The fact of the matter is that there are probably underlying problems here that probably have nothing to do with her disinterest in succeeding. Maybe she needs help with time management skills or studying skills. Maybe she needs to fail for real. Maybe she's bored and just can't make herself care about doing better. Who knows.

You don't need to stop being her firend. But I think the best solution here is to simply not feed into the existing situation. Like I said, what it seems on the surface might be only the tip of the iceberg so don't assume she doesn't care or is lazy or what ever, she just might not be ready to make the changes, or maybe she's struggling to figure out how to make the changes (ex. if time management is the issue, she might make up excuses to explain why she never did her work instead of just dealing with it).... Not everyone is naturally gifted with time management and other such skills and need to work harder to acquire these skills... So you can back off the current situation, but if you're exposure to her still puts you in a position of seeing her a lot and you feel like you can't leave her stranded, take another approach, such as asking her about if she likes her classes, what time of day she likes studying at the best, etc. and see if you can figure it out.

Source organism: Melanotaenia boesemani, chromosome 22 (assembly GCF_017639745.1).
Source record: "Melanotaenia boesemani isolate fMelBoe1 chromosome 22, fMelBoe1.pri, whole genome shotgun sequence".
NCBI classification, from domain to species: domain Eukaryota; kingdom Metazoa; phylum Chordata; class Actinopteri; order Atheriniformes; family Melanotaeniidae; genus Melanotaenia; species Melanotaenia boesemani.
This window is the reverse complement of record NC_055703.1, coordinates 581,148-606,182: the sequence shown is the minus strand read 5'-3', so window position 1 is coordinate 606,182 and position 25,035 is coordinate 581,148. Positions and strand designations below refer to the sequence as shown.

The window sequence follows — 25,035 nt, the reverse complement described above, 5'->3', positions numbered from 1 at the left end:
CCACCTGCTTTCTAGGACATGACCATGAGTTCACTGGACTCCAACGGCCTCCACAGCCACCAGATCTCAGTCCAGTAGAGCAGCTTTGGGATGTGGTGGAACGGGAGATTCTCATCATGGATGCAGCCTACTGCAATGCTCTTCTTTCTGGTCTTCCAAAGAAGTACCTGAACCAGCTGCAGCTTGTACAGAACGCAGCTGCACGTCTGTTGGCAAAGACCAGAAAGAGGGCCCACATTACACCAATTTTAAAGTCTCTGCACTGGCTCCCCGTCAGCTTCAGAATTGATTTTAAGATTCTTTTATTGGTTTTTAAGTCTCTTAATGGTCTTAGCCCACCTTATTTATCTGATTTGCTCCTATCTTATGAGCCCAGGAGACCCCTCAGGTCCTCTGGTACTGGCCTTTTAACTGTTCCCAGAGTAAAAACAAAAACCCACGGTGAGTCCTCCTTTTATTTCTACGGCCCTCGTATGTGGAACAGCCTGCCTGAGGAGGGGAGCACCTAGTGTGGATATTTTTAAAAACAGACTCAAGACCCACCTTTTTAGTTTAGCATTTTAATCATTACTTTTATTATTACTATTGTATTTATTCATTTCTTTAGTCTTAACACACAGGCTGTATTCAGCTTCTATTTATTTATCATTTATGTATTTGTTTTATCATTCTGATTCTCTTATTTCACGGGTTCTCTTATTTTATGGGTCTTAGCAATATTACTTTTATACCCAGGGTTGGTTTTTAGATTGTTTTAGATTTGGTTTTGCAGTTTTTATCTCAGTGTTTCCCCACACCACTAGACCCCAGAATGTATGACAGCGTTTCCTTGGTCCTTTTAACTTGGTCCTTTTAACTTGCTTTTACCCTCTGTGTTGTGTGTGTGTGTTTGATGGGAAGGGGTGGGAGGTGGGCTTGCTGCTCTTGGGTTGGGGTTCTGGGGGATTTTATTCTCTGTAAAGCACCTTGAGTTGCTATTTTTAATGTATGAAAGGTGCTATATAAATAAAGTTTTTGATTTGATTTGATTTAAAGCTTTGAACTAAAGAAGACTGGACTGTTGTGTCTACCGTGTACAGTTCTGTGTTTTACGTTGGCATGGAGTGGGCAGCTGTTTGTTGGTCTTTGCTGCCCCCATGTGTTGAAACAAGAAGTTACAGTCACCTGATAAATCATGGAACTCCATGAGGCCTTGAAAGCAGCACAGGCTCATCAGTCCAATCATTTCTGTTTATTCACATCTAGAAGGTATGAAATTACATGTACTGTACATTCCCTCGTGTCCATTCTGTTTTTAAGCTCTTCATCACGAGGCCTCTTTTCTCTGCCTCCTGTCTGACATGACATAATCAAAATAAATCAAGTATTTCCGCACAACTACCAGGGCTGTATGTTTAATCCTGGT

PS. *insert rant here* don't assume being fat OR being single/never having had a bf make a girl unable to give good advice. I don't want to be harsh, but things like that are actually really upsetting for me. I had to work SO hard to get to the level of "good health" that I currently experience and it's actually insulting on a level I can't begin to explain when people start acting like a girls figure is what makes her competent (or not competent) to give advice about boys or any other subject. Sure, I am not about to ask someone who's very heavy for dieting advice (unless they talk in a way that suggests they actually know what their talking about due to trial and error or what ever). Maybe you didn't mean to it to sound the way it sounded, but you basically made her being single a lot about her weight (not her personality or general attractiveness)... Is she pretty and overweight? Maybe, maybe not, but let's not define a girls attractiveness by her figure, shall we... I know some ugly girls out there who are skinny as twigs, so it's insulting for me how you've put her weight as the one and only serious level of measuring attractiveness (which completely disregards other traits people are going to notice... pretty face, big boobs, nice smile for some potential physical characteristics... friendly, kind and funny for some personality traits)... I know plenty of single girls who are thin and plenty of heavier girls who get guys left right and centre... and I also know plenty of girls who have never dated a guy in their life who've given me amazing dating advice... So lets' not be so quick to judge.... Again, I know maybe I'm being harsh, but I just think you need to think about how your words will be heard